Creating the Photograph is an original series where photographers teach you about how they concepted an image, shot it, and edited it. The series has a heavy emphasis on teaching readers how to light. Want to be featured? Email chrisgampat[at]thephoblographer[dot]com.
Thiago Lopes Pereira is a Brazilian photographer who sometimes gets paid jobs, but most of the time does personal projects. By day, he’s an engineer in the aircraft industry. “I discovered photography at age 20 in second year of Engineering. Since that day, I studied a lot by myself, learning as much as I could about this recently discovered passion.” says Thiago.
When he discovered how to use a strobe flash off camera, he was mesmerized.
When we recently asked our readers to show us their strobist photography, Thiago answered the call.
So here’s his story.
My girlfriend Jessica found some tutorials of horns, and since we like to make our own props for the shoots, it was a good opportunity to make something we never did before. We did it and called our friend Alexia for modeling, who got completely nuts about the idea. She has been a great friend for the past year and I have a ton of photos of her in my portfolio.
The idea was getting some photos in a park with little natural light bouncing in, like candles, sunset light and posts light if needed. I absolutely love the combination of natural and strobe light because it makes it look natural and catch the eyes of the viewer.
Jessica did the makeup on Alexia, arranged the horns and clothing and we hit the road.
PS: Some would say that this is a proof of gear does not matter so much. I totally loved the results and I am not worried about using entry-level gear. Lighting does matter!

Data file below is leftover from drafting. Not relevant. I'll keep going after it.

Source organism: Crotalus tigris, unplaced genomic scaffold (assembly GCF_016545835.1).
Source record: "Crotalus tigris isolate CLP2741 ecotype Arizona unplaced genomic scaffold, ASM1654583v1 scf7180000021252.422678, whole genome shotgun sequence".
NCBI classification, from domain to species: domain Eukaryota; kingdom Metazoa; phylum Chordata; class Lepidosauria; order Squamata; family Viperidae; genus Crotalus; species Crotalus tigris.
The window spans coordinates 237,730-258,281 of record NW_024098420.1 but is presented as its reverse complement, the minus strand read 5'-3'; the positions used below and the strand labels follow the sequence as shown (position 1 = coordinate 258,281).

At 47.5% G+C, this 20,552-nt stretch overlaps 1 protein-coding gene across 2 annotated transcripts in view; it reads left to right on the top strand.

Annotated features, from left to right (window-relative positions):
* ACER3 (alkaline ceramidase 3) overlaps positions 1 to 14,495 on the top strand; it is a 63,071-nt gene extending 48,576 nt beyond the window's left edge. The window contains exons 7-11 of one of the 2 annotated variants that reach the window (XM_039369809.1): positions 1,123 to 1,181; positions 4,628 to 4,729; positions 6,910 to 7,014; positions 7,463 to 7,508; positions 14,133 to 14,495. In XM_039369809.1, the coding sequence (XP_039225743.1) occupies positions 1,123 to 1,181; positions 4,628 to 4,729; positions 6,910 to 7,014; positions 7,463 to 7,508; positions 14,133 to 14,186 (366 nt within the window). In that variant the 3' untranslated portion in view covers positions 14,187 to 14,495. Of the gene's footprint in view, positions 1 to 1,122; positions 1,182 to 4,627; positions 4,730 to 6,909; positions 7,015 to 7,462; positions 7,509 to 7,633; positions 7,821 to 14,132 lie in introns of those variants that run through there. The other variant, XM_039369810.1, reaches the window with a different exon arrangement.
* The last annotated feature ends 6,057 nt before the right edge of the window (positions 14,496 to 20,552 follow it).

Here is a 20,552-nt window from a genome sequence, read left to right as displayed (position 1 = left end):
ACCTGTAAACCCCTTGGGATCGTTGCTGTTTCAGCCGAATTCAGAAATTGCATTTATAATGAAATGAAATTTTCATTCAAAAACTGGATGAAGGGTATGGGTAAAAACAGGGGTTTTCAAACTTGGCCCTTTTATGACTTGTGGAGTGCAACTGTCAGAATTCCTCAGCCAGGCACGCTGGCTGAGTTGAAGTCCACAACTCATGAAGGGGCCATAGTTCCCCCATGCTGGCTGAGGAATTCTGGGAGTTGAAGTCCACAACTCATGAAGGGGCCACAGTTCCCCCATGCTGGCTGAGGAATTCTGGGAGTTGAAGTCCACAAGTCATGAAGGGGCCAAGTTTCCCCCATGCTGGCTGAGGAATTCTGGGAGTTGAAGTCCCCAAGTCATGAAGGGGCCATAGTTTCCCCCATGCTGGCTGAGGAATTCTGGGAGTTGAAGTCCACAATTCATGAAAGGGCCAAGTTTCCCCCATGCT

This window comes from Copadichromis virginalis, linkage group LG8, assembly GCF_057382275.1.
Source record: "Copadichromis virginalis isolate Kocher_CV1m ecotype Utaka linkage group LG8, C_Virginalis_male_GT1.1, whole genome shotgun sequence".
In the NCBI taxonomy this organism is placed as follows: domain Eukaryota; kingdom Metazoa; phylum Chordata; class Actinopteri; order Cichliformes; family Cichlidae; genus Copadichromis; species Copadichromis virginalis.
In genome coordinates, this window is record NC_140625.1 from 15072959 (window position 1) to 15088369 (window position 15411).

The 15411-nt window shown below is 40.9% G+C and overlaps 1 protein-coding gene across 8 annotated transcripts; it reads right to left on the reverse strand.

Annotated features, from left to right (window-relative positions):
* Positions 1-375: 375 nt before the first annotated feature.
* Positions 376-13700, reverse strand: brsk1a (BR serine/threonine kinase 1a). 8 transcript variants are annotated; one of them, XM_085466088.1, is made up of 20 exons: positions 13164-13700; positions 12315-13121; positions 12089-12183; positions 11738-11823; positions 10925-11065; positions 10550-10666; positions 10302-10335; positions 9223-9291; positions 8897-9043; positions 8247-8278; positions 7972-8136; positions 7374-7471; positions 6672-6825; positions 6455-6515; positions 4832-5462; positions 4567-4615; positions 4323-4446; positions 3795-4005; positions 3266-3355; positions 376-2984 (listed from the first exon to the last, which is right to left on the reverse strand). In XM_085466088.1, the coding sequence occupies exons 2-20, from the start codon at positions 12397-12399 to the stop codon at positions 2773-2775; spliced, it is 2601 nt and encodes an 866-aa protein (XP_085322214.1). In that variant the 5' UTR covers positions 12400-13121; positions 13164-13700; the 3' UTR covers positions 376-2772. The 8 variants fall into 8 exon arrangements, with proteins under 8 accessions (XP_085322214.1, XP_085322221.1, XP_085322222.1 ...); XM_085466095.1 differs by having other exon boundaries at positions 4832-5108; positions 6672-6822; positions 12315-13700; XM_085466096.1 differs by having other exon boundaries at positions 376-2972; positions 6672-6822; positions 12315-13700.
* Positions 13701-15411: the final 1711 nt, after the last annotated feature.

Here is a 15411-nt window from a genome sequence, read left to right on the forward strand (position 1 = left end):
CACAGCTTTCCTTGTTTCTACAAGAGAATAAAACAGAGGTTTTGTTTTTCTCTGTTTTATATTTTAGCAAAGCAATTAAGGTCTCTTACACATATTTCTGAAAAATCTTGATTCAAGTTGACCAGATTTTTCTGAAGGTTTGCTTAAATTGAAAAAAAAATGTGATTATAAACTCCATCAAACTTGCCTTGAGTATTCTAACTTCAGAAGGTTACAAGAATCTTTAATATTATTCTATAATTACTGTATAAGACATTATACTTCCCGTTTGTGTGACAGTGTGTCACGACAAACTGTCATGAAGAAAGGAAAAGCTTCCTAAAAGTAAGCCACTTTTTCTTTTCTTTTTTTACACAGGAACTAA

For this particular photo, I asked Alexia to lay in the woods, and carefully positioned the lamp with lit candles near her. From the start, I knew I would crank up the ISO to show some of the natural lights. Also I wanted to use wide open apertures to get little depth of field. So I set it to ISO 400 and I started to get the right position and power from key light. Once done, I put a Yongnuo 430 in the back, just outside the frame to get the back light for model, the light in the leaves behind her and to get this little flare. To show the candle lights, I slowed down my shutter speed to about 1/40th of a second and it even got a little light on Alexia’s legs.
Similar settings were used to get the sunset golden lights, slowing down the shutter speed and using flash to freeze the subject.
I usually try to make everything inside camera so I have less work at post production. The settings I use to make is more to add the kick to the image, bring up a little color, highlights and contrast. If needed, I correct the white balance.
The 0.25 of exposure is to compensate the shadows and blacks put down for some drama.